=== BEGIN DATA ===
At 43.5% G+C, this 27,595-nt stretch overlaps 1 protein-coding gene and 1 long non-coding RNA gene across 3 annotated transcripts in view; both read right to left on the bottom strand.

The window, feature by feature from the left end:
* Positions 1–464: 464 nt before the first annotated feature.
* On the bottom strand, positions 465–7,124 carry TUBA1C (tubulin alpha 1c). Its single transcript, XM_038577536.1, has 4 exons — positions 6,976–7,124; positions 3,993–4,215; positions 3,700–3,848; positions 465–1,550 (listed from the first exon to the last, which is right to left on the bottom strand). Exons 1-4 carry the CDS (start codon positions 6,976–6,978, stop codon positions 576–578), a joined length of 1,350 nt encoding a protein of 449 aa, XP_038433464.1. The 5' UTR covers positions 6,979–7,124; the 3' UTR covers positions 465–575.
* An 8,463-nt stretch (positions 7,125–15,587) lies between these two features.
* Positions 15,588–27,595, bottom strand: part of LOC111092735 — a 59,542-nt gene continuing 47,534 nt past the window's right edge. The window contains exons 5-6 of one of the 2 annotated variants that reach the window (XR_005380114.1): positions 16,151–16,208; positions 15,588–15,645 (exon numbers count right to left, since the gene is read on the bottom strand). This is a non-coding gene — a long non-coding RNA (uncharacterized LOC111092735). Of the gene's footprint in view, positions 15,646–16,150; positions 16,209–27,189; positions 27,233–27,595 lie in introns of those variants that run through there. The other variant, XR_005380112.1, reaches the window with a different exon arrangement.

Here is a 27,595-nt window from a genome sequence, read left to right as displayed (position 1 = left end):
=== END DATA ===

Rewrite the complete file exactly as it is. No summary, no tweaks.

At 43.5% G+C, this 27,595-nt stretch overlaps 1 protein-coding gene and 1 long non-coding RNA gene across 3 annotated transcripts in view; both read right to left on the bottom strand.

The window, feature by feature from the left end:
* Positions 1–464: 464 nt before the first annotated feature.
* On the bottom strand, positions 465–7,124 carry TUBA1C (tubulin alpha 1c). Its single transcript, XM_038577536.1, has 4 exons — positions 6,976–7,124; positions 3,993–4,215; positions 3,700–3,848; positions 465–1,550 (listed from the first exon to the last, which is right to left on the bottom strand). Exons 1-4 carry the CDS (start codon positions 6,976–6,978, stop codon positions 576–578), a joined length of 1,350 nt encoding a protein of 449 aa, XP_038433464.1. The 5' UTR covers positions 6,979–7,124; the 3' UTR covers positions 465–575.
* An 8,463-nt stretch (positions 7,125–15,587) lies between these two features.
* Positions 15,588–27,595, bottom strand: part of LOC111092735 — a 59,542-nt gene continuing 47,534 nt past the window's right edge. The window contains exons 5-6 of one of the 2 annotated variants that reach the window (XR_005380114.1): positions 16,151–16,208; positions 15,588–15,645 (exon numbers count right to left, since the gene is read on the bottom strand). This is a non-coding gene — a long non-coding RNA (uncharacterized LOC111092735). Of the gene's footprint in view, positions 15,646–16,150; positions 16,209–27,189; positions 27,233–27,595 lie in introns of those variants that run through there. The other variant, XR_005380112.1, reaches the window with a different exon arrangement.

Here is a 27,595-nt window from a genome sequence, read left to right as displayed (position 1 = left end):